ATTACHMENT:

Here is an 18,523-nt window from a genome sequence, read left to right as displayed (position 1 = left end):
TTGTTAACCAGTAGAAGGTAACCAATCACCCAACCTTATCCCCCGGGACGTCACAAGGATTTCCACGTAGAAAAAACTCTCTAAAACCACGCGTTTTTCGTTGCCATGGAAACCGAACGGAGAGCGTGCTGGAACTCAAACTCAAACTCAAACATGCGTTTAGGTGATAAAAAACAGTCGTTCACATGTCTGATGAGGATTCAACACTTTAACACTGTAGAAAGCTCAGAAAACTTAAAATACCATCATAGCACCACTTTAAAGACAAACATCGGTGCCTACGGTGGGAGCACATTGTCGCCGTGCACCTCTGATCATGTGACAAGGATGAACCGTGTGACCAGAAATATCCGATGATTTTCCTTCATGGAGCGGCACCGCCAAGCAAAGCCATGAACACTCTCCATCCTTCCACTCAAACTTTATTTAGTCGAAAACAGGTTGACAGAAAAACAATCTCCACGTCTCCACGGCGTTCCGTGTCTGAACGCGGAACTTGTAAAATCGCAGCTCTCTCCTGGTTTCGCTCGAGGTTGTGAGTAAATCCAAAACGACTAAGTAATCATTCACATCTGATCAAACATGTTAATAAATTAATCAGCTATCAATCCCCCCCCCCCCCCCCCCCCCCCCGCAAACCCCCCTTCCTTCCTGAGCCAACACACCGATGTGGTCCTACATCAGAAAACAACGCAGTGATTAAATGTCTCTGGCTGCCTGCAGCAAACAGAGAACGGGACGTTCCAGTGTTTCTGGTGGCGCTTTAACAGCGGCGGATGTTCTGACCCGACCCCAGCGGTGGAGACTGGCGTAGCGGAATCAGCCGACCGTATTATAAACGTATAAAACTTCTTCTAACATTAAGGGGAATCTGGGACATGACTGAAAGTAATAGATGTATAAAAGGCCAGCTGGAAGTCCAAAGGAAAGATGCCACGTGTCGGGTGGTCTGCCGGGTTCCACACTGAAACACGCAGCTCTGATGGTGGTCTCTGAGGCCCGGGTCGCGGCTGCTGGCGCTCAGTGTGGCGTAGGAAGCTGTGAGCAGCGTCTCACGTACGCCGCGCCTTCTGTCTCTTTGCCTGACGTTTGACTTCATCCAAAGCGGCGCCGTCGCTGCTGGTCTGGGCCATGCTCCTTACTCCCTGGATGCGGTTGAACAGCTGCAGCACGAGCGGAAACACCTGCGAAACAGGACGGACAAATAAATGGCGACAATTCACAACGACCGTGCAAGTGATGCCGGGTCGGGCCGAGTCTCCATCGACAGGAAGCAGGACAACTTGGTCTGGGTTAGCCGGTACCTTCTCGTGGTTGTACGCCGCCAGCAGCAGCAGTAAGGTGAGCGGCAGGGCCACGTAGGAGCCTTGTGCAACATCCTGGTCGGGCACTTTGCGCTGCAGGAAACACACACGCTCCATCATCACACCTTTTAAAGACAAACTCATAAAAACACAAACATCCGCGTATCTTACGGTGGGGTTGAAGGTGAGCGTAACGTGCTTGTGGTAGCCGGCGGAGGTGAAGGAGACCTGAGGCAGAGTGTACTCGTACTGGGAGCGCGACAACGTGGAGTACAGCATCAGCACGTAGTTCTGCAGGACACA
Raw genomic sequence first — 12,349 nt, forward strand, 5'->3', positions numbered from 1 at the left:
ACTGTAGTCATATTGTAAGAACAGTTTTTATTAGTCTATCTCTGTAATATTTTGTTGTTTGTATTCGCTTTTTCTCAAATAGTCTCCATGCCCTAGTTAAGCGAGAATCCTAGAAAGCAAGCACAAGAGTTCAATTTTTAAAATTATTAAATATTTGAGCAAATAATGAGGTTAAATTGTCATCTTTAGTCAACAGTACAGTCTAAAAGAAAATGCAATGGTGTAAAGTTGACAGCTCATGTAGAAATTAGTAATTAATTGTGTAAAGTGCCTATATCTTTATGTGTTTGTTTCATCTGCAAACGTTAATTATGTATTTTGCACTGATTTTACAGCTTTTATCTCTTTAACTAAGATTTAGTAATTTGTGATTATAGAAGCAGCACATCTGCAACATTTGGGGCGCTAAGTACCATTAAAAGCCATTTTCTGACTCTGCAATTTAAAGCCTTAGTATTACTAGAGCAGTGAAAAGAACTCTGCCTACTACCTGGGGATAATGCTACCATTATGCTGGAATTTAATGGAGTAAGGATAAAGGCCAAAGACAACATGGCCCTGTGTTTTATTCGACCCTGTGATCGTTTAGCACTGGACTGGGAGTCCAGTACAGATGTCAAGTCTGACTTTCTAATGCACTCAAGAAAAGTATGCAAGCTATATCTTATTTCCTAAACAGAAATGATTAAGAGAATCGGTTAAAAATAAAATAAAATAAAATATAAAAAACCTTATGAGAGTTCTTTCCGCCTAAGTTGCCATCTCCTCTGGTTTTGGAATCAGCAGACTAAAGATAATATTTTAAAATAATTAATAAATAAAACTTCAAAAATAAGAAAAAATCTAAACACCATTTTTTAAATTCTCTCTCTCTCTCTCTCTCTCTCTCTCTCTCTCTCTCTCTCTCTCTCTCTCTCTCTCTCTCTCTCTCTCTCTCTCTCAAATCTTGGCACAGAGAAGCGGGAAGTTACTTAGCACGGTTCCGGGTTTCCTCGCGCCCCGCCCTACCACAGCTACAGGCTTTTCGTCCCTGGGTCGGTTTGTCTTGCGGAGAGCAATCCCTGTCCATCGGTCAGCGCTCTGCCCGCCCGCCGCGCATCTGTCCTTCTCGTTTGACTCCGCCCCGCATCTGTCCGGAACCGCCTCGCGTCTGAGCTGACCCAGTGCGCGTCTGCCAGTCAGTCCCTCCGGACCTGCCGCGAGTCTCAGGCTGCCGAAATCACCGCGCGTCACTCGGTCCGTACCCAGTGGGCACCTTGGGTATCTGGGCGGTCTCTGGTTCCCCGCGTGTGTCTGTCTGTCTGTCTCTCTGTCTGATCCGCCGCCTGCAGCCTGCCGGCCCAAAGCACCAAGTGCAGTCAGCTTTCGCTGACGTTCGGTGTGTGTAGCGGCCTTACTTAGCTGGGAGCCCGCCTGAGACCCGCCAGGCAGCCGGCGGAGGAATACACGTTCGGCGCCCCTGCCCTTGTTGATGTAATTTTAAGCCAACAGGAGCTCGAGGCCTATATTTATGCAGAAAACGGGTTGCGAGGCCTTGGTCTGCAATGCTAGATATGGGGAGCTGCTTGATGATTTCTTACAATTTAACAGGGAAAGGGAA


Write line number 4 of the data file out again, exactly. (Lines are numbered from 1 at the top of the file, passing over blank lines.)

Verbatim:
ACTGTAGTCATATTGTAAGAACAGTTTTTATTAGTCTATCTCTGTAATATTTTGTTGTTTGTATTCGCTTTTTCTCAAATAGTCTCCATGCCCTAGTTAAGCGAGAATCCTAGAAAGCAAGCACAAGAGTTCAATTTTTAAAATTATTAAATATTTGAGCAAATAATGAGGTTAAATTGTCATCTTTAGTCAACAGTACAGTCTAAAAGAAAATGCAATGGTGTAAAGTTGACAGCTCATGTAGAAATTAGTAATTAATTGTGTAAAGTGCCTATATCTTTATGTGTTTGTTTCATCTGCAAACGTTAATTATGTATTTTGCACTGATTTTACAGCTTTTATCTCTTTAACTAAGATTTAGTAATTTGTGATTATAGAAGCAGCACATCTGCAACATTTGGGGCGCTAAGTACCATTAAAAGCCATTTTCTGACTCTGCAATTTAAAGCCTTAGTATTACTAGAGCAGTGAAAAGAACTCTGCCTACTACCTGGGGATAATGCTACCATTATGCTGGAATTTAATGGAGTAAGGATAAAGGCCAAAGACAACATGGCCCTGTGTTTTATTCGACCCTGTGATCGTTTAGCACTGGACTGGGAGTCCAGTACAGATGTCAAGTCTGACTTTCTAATGCACTCAAGAAAAGTATGCAAGCTATATCTTATTTCCTAAACAGAAATGATTAAGAGAATCGGTTAAAAATAAAATAAAATAAAATATAAAAAACCTTATGAGAGTTCTTTCCGCCTAAGTTGCCATCTCCTCTGGTTTTGGAATCAGCAGACTAAAGATAATATTTTAAAATAATTAATAAATAAAACTTCAAAAATAAGAAAAAATCTAAACACCATTTTTTAAATTCTCTCTCTCTCTCTCTCTCTCTCTCTCTCTCTCTCTCTCTCTCTCTCTCTCTCTCTCTCTCTCTCTCTCTCTCTCTCAAATCTTGGCACAGAGAAGCGGGAAGTTACTTAGCACGGTTCCGGGTTTCCTCGCGCCCCGCCCTACCACAGCTACAGGCTTTTCGTCCCTGGGTCGGTTTGTCTTGCGGAGAGCAATCCCTGTCCATCGGTCAGCGCTCTGCCCGCCCGCCGCGCATCTGTCCTTCTCGTTTGACTCCGCCCCGCATCTGTCCGGAACCGCCTCGCGTCTGAGCTGACCCAGTGCGCGTCTGCCAGTCAGTCCCTCCGGACCTGCCGCGAGTCTCAGGCTGCCGAAATCACCGCGCGTCACTCGGTCCGTACCCAGTGGGCACCTTGGGTATCTGGGCGGTCTCTGGTTCCCCGCGTGTGTCTGTCTGTCTGTCTCTCTGTCTGATCCGCCGCCTGCAGCCTGCCGGCCCAAAGCACCAAGTGCAGTCAGCTTTCGCTGACGTTCGGTGTGTGTAGCGGCCTTACTTAGCTGGGAGCCCGCCTGAGACCCGCCAGGCAGCCGGCGGAGGAATACACGTTCGGCGCCCCTGCCCTTGTTGATGTAATTTTAAGCCAACAGGAGCTCGAGGCCTATATTTATGCAGAAAACGGGTTGCGAGGCCTTGGTCTGCAATGCTAGATATGGGGAGCTGCTTGATGATTTCTTACAATTTAACAGGGAAAGGGAA